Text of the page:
After missing the cut at the 2012 U.S. Open, Koepka turned professional and began playing on the Challenge Tour in Europe. He won his first event in September at the Challenge de Catalunya. Koepka backed it up the following year when he won the 2013 Montecchia Golf Open for his second victory on the Challenge Tour. Another win followed a month later at the Fred Olsen Challenge de Espana, where he set two tournament records, a 24-under-par 260 and a winning margin of 10 strokes. Three weeks later, he earned his third win of the year at the Scottish Hydro Challenge. With three victories in one year, he earned his European Tour card for the remainder of the 2013 and '14 seasons. One day after his third Challenge Tour win of 2013, Koepka qualified for the British Open. Koepka made his debut as a member of the European Tour (he played in three events prior to promotion) at the Scottish Open, finishing T-12th. Was able to play 10 events on the European Tour during the rest of 2013, finishing with two top-10s and placing 113th in the Race to Dubai.
2014 Notes: Koepka was given a sponsor exemption into the Open, where he finished T-3rd. He got into the Zurich Classic through Monday qualifying and finished T-21st. That performance earned him enough FedExCup points to give him special temporary membership status on the PGA Tour, allowing him unlimited sponsor exemptions for the rest of the year. Finished T-4th at the U.S. Open, his second top-10 finish. Earned over $1 million on the PGA Tour, which along with his FedExCup points, earned him his PGA Tour card for 2015. On the European Tour, finished T-3rd at the Omega Dubai Desert Classic and in Switzerland at the Omega European Masters. Played in the European Tour playoffs and won the Turkish Airlines Open. Ended the year eighth in the Race to Dubai.
2015 Notes: Opened his year with a T-8th at the Open and T-4th at the Shriners Hospitals for Children Open. After finishing T-19th at the Nedbank Golf Challenge the first week in December, Koepka put the clubs away for a full month and did not touch them until a week before the Waste Management Phoenix Open. At Phoenix, he found himself three shots behind Martin Laird. Koepka shot a bogey-free, five-under-par 66 in the final round, highlighted by making a 50-foot eagle putt from off the green at the par-5 15th hole to claim his first career PGA Tour win by a stroke over Bubba Watson, Ryan Palmer and Hideki Matsuyama. At the Arnold Palmer Invitational, Koepka tweaked a rib while warming up before the first round. He tried to play, but on Saturday dislocated a rib during the round. On a tee shot at the 12th hole, the pain was so unbearable that he was forced to withdraw. Was able to play at the Masters (T-33rd). Since the rib injury, he finished T-3rd at the FedEx St. Jude Classic, T-10th at the British Open, T-6th at the WGC-Bridgestone, T-5th at the PGA Championship and T-6th at the Wyndham Championship. Played all four FedExCup Playoffs, with his best result a T-18th at the Tour Championship. Finished 24th in the FedExCup standings and 19th on the money list. The week after the Tour Championship, he played in Scotland at the Alfred Dunhill Links, and with weekend rounds of 64-67, finished T-2nd, two shots behind winner Thorbjorn Olesen. Ended his year 7th at the Hero World Challenge.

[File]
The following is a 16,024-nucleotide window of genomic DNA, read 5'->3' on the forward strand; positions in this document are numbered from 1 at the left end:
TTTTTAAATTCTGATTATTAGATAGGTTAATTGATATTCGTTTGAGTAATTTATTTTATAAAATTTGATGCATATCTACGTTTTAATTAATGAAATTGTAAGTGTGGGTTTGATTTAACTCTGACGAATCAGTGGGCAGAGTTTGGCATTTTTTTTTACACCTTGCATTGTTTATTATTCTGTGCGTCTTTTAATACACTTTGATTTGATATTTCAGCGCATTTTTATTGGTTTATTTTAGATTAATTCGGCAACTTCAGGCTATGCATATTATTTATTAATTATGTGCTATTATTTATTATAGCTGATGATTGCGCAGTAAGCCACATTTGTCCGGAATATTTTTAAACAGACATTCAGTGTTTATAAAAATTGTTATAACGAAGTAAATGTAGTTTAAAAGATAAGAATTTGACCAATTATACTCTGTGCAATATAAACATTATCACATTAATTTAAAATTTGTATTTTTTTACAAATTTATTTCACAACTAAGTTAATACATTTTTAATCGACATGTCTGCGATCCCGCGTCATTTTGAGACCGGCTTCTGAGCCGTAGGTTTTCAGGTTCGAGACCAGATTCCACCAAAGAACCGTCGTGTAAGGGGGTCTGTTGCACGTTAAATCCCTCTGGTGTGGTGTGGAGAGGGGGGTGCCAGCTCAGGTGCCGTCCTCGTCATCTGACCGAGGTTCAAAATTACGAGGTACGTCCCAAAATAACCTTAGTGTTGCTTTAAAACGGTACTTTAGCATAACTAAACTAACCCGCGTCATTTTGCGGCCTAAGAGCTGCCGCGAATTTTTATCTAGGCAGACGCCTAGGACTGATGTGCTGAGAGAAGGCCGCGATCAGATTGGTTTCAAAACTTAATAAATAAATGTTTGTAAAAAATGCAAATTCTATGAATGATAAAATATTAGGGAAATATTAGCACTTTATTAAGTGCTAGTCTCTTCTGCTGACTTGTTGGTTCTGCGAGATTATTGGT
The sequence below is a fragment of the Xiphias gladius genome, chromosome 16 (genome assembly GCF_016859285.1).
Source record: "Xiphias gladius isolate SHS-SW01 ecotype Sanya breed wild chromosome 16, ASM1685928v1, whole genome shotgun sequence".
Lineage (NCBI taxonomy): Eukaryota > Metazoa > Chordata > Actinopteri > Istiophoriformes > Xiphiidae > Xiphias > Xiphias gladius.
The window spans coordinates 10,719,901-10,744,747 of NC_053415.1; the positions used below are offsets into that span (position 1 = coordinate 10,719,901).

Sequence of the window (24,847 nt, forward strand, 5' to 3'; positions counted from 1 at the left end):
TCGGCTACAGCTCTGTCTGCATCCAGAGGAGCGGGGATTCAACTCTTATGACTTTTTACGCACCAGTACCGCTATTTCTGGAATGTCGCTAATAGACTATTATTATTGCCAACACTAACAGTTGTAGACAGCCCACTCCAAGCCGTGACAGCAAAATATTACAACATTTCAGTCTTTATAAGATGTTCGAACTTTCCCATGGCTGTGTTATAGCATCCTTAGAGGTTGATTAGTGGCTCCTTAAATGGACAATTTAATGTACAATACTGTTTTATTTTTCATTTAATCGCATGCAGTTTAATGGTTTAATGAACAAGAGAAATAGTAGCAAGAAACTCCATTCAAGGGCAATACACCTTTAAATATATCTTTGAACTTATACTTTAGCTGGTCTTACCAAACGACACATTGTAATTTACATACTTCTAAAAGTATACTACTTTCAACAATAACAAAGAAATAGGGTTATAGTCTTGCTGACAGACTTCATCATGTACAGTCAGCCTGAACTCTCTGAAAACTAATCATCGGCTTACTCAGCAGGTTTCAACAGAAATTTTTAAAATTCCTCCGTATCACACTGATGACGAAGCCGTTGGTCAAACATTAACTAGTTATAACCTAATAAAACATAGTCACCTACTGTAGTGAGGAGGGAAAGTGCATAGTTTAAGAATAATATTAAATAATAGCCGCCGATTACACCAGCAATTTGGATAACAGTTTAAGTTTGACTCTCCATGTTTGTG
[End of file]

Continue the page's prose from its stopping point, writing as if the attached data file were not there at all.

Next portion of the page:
2016 Notes: Played in the final group with winner Jordan Spieth and finished T-3rd at the Hyundai Tournament of Champions. Finished T-8th at the AT&T Pebble Beach Pro-Am. At the WGC-Dell Match Play Championship, lost in the quarterfinals (T-5th) to the eventual winner, Jason Day, 3 and 2. Lost a playoff against Sergio Garcia. Was runner-up in his next start at the FedEx St. Jude Classic, where he finished three behind winner Daniel Berger. It was his third runner-up finish in six months. Was forced to withdraw from the WGC-Bridgestone and the British Open. Koepka said on Facebook that he tore a ligament in his right ankle after the U.S. Open and went through rehab hoping to be fine for the PGA Championship. Despite a still-tender ankle, he posted four rounds of par or better to claim 4th place with Hideki Matsuyama and Branden Grace. In his next start, finished T-9th at the Travelers Championship. He played 21 PGA Tour events and finished 35th in the FedExCup standings and 23rd on the money list. Making his first-ever start at the Ryder Cup, went 3-1 in his four matches in the United States' 17-11 victory at Hazeltine. His three-point total (tied with Brandt Snedeker) was second only to Patrick Reed's three-and-a-half points. Closed the week with a dominating 5-and-4 victory over reigning Masters champion Danny Willett. Ended the 2016 season with a one-shot win over Yuta Ikeda at the Dunlop Phoenix, his sixth international victory.